Skip to main content
2 young boys play football
SESSION

Tackling session: recover and stop

Mark Swales, women's national coach developer, provides a carousel session to help your players work on their 1v1 defending and challenging skills. 

This session helps players to: 

  • approach attackers to delay, deny and dictate their direction of travel  

  • know when and how to decelerate

  • understand when to challenge for the ball.  

JUMP TO:

 

To set up this carousel practice, you'll need an area just under half the size of your usual pitch. Split that into four channels (stations) and place a goal at the end of each one. Then, position cones and flat markers as shown in the graphics above. 

For this practice, we have 16 players, but you can adapt to suit your numbers. For instance, if you only have eight players, give them a longer recovery time before going again. If you have an odd number, rotate them.  

No matter your numbers, split players into pairs and ensure at least one couple starts at each station. Put a whiteboard next to each station for players to record how many times they stopped their partner from scoring.  

 

How to play

Each of your stations should host a different activity. This provides your team with a variety of 1v1 defending scenarios to face.  

In their pairs, players have three minutes to take turns at each station. Then, after a minute break, they move on to the next station.  

Give your players ownership over keeping score and ensure everyone has the chance to attack and defend.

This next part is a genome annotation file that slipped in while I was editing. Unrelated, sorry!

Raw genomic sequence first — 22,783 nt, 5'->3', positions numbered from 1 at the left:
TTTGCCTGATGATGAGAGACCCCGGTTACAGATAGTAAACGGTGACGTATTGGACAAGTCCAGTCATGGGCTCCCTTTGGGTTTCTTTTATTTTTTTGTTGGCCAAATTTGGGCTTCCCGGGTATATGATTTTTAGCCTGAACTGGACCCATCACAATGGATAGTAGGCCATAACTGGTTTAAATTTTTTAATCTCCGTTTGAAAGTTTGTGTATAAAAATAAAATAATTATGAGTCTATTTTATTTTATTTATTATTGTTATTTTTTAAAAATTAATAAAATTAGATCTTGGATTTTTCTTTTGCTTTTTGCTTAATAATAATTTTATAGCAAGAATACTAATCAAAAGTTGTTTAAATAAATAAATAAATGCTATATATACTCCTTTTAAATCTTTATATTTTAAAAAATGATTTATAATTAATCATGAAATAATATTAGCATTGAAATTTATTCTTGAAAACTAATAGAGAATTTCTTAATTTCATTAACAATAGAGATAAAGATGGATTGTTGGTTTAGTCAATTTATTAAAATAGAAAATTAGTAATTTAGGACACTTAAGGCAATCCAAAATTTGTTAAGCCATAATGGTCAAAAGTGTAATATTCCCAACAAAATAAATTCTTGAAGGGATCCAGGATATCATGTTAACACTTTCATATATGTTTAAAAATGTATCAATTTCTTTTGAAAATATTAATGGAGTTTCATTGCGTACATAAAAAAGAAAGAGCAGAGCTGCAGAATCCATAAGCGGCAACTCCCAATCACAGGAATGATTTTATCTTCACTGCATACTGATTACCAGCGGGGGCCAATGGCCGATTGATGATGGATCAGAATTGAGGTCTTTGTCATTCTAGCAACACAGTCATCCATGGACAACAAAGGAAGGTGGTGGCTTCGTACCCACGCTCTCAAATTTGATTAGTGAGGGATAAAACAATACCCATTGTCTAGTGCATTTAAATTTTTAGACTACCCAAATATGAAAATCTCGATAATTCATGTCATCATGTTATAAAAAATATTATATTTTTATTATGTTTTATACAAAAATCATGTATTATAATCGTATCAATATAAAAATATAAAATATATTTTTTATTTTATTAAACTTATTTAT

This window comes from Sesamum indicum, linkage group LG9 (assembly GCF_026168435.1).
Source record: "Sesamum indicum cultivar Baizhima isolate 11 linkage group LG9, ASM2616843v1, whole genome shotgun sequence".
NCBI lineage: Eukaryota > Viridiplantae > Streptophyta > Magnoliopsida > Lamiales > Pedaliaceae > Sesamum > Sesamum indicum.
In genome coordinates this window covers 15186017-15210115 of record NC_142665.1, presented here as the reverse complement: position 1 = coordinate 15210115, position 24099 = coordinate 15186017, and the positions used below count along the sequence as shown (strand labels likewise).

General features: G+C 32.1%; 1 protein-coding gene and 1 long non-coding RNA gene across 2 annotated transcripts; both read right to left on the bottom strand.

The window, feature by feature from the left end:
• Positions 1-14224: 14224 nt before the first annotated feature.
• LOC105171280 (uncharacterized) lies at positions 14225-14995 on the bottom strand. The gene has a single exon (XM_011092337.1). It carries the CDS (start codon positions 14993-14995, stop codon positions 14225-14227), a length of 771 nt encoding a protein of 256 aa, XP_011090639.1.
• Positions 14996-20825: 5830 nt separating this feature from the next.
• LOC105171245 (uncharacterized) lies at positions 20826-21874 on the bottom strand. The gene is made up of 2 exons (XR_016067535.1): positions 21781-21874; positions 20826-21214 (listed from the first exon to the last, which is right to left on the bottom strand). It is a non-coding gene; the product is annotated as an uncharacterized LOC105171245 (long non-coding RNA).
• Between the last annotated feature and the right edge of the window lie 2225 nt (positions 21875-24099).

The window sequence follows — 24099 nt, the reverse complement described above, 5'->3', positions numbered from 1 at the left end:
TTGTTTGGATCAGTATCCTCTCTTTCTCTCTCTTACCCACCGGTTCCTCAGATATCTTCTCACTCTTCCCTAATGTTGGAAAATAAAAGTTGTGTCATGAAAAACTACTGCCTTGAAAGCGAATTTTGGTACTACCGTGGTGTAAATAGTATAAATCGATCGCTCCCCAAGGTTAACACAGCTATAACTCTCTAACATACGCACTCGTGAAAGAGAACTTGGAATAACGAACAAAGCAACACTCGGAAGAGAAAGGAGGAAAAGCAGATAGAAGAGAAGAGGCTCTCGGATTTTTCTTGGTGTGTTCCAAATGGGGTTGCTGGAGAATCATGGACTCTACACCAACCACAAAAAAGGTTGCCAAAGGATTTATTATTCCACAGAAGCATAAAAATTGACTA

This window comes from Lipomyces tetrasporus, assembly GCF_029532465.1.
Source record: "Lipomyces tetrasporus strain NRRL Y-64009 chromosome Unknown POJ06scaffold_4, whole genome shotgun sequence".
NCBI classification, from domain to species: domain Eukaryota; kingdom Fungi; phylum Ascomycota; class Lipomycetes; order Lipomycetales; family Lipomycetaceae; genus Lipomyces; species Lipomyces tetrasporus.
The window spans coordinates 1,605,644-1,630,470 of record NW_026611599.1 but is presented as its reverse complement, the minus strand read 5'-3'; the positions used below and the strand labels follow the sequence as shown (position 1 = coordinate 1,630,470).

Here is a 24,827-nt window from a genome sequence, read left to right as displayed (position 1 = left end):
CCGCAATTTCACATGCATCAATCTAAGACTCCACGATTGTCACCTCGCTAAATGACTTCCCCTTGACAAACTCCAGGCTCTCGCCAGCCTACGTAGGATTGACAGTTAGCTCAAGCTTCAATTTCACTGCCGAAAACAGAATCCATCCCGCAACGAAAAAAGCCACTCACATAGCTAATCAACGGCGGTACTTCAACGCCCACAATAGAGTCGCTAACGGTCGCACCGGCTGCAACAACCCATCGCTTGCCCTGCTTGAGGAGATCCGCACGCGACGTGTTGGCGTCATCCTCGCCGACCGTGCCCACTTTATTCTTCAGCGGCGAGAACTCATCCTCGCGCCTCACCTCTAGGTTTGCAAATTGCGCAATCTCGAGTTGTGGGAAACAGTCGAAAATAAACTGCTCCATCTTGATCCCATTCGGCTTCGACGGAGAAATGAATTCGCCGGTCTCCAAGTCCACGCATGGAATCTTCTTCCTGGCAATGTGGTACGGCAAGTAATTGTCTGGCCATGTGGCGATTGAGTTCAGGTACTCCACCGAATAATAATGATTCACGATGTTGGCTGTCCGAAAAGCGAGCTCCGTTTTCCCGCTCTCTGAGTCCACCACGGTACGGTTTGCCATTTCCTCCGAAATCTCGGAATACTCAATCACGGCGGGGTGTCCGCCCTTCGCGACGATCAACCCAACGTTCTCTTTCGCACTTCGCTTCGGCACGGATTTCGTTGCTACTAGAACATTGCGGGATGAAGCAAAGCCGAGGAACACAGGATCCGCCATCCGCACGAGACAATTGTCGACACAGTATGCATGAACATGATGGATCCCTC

Now, here's how each station works.  

 

Stations one and four

The idea for these two is the same. The attacker begins with a ball and has to run through a gate before travelling towards the goal. At the same time, the defender begins on a flat marker of their choice. The further back they start, the more difficult their task is (as they have a greater distance to cover). They simply have to catch up with them, slow them down and stop them from scoring.  

There are just a couple of differences to encourage challenging from different sides. At station one, the defender starts on the right of the attacker. Both then make angled runs towards the left – where the gate is. The goal is placed in the top right of the area. At station four, the defender starts on the left of the attacker, and both make angled runs to the right. The goal in this area is placed in the top left.  

 

Station two  

This one is all about pressing high. Both players start back-to-back at a flat marker. The attacker has the ball and runs to the halfway line before turning and progressing to the box (which is marked out by cones). Meanwhile, the defender runs in the opposite direction, to the end of the box, before turning around and running to press the attacker. The defender needs to win the ball inside the box.

  

Station three  

Both players start at a cone with their back to goal. The attacker has to run forward with the ball, through a gate and then turn to head towards goal. Meanwhile, the defender has to run to a flat marker of their choice before turning and racing to challenge the attacker. Again, the further away the marker is, the more difficult the task will be.

 

Progression

If your players master this game – or find it too hard – try adding a progression. If you're looking for an idea, you could:  

  • provide opportunities for players to listen to the experiences of the pairs in front of them to improve their ability   

  • differentiate the pairs based on ability or success rate   

  • encourage them to increase the distances between the attackers and defenders at the start point.  


But remember, learning takes time. So don't alter your activity too quickly or too much. To help, try using the STEP framework (Youth Sports Trust, 2002). This is a great way to keep things fun, engaging and appropriate.  

If you use this session with your team, let us know how you get on by posting in the England Football Community